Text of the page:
From The Boston Gazette and Country Journal, November 26, 1787.
I am pleased to see a spirit of inquiry burst the band of constraint upon the subject of the NEW PLAN for consolidating the governments of the United States, as recommended by the late Convention. If it is suitable to the GENIUS and HABITS of the citizens of these states, it will bear the strictest scrutiny.
The PEOPLE are the grand inquest who have a RIGHT to judge of its merits. The hideous daemon of Aristocracy has hitherto had so much influence as to bar the channels of investigation, preclude the people from inquiry and extinguish every spark of liberal information of its qualities. At length the luminary of intelligence begins to beam its effulgent rays upon this important production; the deceptive mists cast before the eyes of the people by the delusive machinations of its INTERESTED advocates begins to dissipate, as darkness flies before the burning taper; and I dare venture to predict, that in spite of those mercenary dectaimers, the plan will have a candid and complete examination.
Those furious zealots who are for cramming it down the throats of the people, without allowing them either time or opportunity to scan or weigh it in the balance of their understandings, bear the same marks in their features as those who have been long wishing to erect an aristocracy in THIS COMMONWEALTH [of Massachusetts]. Their menacing cry is for a RIGID government, it matters little to them of what kind, provided it answers THAT description. As the plan now offered comes something near their wishes, and is the most consonant to their views of any they can hope for, they come boldly forward and DEMAND its adoption. They brand with infamy every man who is not as determined and zealous in its favor as themselves. They cry aloud the whole must be swallowed or none at all, thinking thereby to preclude any amendment; they are afraid of having it abated of its present RIGID aspect. They have strived to overawe or seduce printers to stifle and obstruct a free discussion, and have endeavored to hasten it to a decision before the people can duty reflect upon its properties. In order to deceive them, they incessantly declare that none can discover any defect in the system but bankrupts who wish no government, and officers of the present government who fear to lose a part of their power. These zealous partisans may injure their own cause, and endanger the public tranquility by impeding a proper inquiry; the people may suspect the WHOLE to be a dangerous plan, from such COVERED and DESIGNING schemes to enforce it upon them.
Compulsive or treacherous measures to establish any government whatever, will always excite jealousy among a free people: better remain single and alone, than blindly adopt whatever a few individuals shall demand, be they ever so wise. I had rather be a free citizen of the small republic of Massachusetts, than an oppressed subject of the great American empire. Let all act understandingly or not at all. If we can confederate upon terms that wilt secure to us our liberties, it is an object highly desirable, because of its additional security to the whole. If the proposed plan proves such an one, I hope it will be adopted, but if it will endanger our liberties as it stands, let it be amended; in order to which it must and ought to be open to inspection and free inquiry. The inundation of abuse that has been thrown out upon the heads of those who have had any doubts of its universal good qualities, have been so redundant, that it may not be improper to scan the characters of its most strenuous advocates. It will first be allowed that many undesigning citizens may wish its adoption from the best motives, but these are modest and silent, when compared to the greater number, who endeavor to suppress all attempts for investigation.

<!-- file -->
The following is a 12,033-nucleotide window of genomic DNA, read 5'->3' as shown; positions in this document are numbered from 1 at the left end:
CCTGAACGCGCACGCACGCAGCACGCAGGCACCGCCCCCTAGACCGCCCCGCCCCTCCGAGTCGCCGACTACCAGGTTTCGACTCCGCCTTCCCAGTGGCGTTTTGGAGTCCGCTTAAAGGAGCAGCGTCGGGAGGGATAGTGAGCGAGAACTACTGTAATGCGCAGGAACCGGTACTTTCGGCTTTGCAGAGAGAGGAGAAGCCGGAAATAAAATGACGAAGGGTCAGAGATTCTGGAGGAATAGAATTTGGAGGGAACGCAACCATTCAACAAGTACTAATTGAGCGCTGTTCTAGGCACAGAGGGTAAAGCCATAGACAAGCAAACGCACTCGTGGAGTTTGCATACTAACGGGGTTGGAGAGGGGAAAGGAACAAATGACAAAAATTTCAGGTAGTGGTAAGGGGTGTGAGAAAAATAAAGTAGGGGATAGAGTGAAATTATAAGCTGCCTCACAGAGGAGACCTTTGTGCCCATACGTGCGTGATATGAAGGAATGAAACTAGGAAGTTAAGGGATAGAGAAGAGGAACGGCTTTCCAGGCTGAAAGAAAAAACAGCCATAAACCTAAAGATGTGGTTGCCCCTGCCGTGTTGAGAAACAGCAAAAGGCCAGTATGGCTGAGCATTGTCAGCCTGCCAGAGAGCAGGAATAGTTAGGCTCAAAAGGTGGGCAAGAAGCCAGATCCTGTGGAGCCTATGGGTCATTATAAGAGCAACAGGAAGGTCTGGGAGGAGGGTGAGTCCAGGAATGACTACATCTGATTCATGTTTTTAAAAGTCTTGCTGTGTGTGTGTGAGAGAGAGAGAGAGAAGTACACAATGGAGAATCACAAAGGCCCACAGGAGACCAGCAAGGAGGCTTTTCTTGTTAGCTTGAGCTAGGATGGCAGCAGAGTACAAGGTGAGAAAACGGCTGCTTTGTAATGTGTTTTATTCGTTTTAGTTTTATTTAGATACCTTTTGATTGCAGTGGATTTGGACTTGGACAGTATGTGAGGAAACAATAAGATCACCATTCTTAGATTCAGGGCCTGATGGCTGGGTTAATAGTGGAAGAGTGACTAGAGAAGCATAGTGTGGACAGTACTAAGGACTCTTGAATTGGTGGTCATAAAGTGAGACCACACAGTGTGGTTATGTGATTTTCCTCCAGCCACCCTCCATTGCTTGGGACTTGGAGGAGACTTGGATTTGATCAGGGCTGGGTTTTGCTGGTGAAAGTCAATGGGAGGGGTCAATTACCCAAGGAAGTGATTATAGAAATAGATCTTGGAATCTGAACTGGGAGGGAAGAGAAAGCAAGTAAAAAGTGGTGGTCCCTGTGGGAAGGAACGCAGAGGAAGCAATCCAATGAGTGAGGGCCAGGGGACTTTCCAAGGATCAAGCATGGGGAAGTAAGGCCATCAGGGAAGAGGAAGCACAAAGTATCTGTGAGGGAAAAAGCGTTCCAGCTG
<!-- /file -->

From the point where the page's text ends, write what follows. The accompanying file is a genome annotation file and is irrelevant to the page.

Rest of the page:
These violent partisans are for having the people gulp down the gilded pill blindfolded, whole, and without any qualification whatever. These consist generally, of the NOBLE order of C[incinnatu]s, holders of public securities, men of great wealth and expectations of public office, B[an]k[er]s and L[aw]y[er]s: these with their train of dependents form the Aristocratick Combination. The Lawyers in particular, keep up an incessant declamation for its adoption; like greedy gudgeons they long to satiate their voracious stomachs with the golden bait.
The numerous tribunals to be erected by the new plan of consolidated empire, will find employment for ten [or a hundred] times their present numbers; these are the LOAVES AND FISHES for which they hunger. They will probably find it suited to THEIR HABITS, if not to the HABITS OF THE PEOPLE. There may be reasons for having but few of them in the State Convention, lest THEIR INTEREST should be too strongly considered. The time draws near for the choice of Delegates. I hope my fellow-citizens will look well to the characters of their preference, and remember the Old Patriots of 75; they have never led them astray, nor need they fear to try them on this momentous occasion.